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Wake Forest Students Resist Wingate Hall Name Change


Students have petitioned Wake Forest University in Winston-Salem, North Carolina to reconsider its name change for the former Wingate Hall, a building named after a university president in the 19th century who owned slaves.

The proposed name change would turn the building into the May 7, 1860 Hall, marking the date when the college sold 16 enslaved men, women, and children at auction.

“May 7, 1860, is the date Wake Forest sold at auction 16 human beings that a slave-owning benefactor bequeathed to the institution through his estate,” the university explained. “By renaming this building, the University acknowledges participation in slavery, recognizes this aspect of its history and remembers those who labored at the institution against their will.”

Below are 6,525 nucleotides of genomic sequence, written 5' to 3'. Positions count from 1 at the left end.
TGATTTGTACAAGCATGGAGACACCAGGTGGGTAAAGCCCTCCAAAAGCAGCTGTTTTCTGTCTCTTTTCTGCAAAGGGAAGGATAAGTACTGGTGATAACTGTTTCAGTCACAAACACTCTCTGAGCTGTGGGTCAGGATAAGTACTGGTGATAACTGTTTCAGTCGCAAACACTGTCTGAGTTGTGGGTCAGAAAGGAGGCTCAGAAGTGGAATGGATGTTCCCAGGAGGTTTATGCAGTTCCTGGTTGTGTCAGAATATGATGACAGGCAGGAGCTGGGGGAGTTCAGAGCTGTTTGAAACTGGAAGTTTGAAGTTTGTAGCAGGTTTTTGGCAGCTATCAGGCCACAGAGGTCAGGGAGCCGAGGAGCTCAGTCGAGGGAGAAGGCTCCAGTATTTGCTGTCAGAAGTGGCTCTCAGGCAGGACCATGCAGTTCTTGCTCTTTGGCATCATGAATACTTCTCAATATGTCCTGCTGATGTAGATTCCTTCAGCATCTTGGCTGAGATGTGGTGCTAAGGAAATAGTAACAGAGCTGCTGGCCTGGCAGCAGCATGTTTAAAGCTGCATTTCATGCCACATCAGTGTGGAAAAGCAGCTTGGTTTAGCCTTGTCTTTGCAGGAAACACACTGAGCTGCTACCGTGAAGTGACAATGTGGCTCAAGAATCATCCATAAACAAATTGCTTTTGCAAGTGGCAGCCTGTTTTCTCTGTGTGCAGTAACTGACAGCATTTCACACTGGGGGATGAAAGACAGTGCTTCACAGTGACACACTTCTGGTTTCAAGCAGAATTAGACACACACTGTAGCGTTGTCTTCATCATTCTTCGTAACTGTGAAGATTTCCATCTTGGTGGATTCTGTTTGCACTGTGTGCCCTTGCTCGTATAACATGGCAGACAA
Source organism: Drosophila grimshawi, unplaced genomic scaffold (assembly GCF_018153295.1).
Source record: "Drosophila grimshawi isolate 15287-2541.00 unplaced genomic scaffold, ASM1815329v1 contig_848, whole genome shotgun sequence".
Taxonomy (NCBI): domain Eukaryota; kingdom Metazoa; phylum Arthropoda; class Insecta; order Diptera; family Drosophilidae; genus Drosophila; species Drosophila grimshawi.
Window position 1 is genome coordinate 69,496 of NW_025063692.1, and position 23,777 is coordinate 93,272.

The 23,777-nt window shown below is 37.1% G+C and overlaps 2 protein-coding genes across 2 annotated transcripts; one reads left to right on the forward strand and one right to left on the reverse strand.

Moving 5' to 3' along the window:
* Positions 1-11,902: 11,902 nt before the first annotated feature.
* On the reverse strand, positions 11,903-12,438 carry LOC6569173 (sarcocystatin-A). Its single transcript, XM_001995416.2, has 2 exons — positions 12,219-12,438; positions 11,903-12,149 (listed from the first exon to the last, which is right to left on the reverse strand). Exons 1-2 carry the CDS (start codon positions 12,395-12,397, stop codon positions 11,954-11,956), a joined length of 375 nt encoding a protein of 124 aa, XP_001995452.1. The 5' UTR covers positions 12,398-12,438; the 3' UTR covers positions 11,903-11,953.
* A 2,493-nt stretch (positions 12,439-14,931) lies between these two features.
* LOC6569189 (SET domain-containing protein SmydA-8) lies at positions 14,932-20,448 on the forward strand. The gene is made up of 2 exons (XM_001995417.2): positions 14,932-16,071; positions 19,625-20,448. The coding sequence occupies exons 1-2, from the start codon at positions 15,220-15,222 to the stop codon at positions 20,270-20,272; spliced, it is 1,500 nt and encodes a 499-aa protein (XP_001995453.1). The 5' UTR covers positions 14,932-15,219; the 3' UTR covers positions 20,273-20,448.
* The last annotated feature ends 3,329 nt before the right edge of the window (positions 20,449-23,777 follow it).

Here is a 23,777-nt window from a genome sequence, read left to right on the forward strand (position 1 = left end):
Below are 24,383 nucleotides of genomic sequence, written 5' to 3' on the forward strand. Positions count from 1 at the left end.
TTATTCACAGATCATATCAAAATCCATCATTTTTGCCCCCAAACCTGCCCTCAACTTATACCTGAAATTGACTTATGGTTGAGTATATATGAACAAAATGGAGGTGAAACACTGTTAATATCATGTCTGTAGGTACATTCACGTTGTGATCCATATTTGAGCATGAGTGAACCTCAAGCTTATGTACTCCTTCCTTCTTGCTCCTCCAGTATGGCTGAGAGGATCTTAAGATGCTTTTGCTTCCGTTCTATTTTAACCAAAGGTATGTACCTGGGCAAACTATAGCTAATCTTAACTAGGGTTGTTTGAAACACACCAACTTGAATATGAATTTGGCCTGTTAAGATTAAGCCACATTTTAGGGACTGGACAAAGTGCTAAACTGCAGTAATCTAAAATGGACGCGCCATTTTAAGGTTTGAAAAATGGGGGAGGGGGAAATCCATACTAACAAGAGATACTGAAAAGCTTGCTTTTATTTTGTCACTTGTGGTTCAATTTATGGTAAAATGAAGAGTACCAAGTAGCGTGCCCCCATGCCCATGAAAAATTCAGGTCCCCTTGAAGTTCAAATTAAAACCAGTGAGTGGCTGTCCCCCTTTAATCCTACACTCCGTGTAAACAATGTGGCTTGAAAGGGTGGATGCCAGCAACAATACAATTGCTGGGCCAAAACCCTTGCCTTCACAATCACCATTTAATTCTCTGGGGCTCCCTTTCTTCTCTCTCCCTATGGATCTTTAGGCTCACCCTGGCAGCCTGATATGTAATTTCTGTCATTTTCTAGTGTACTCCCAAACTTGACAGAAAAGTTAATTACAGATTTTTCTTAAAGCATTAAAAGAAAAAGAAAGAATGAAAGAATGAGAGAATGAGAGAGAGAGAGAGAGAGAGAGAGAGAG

“These actions do not address the full story of Wake Forest’s history, but are the principal way the University intends to come to terms with its antebellum heritage,” President Nathan O. Hatch said in an email to the community.

Petition to Replace Name

The petition currently has over 1,700 signatures. The student behind it, Chloe Baker, explained that the name change still memorializes why they decided to take Wingate’s name down in the first place.

“As a student of color at Wake, I am not looking for a reminder of the day people that looked like my family and me were bought and sold in such an inhumane and disgusting manner,” she wrote. 

“The events of May 7, 1860 should be acknowledged by our institution, but this is not the way to do it. Let students of color on campus assist with finding a solution to this problem by being an active part of replacing the proposed name,” Baker added.

The petition suggests that the administration rename the building after notable Black individuals who graduated from the university instead, or those who were important figures from Winston-Salem’s history.

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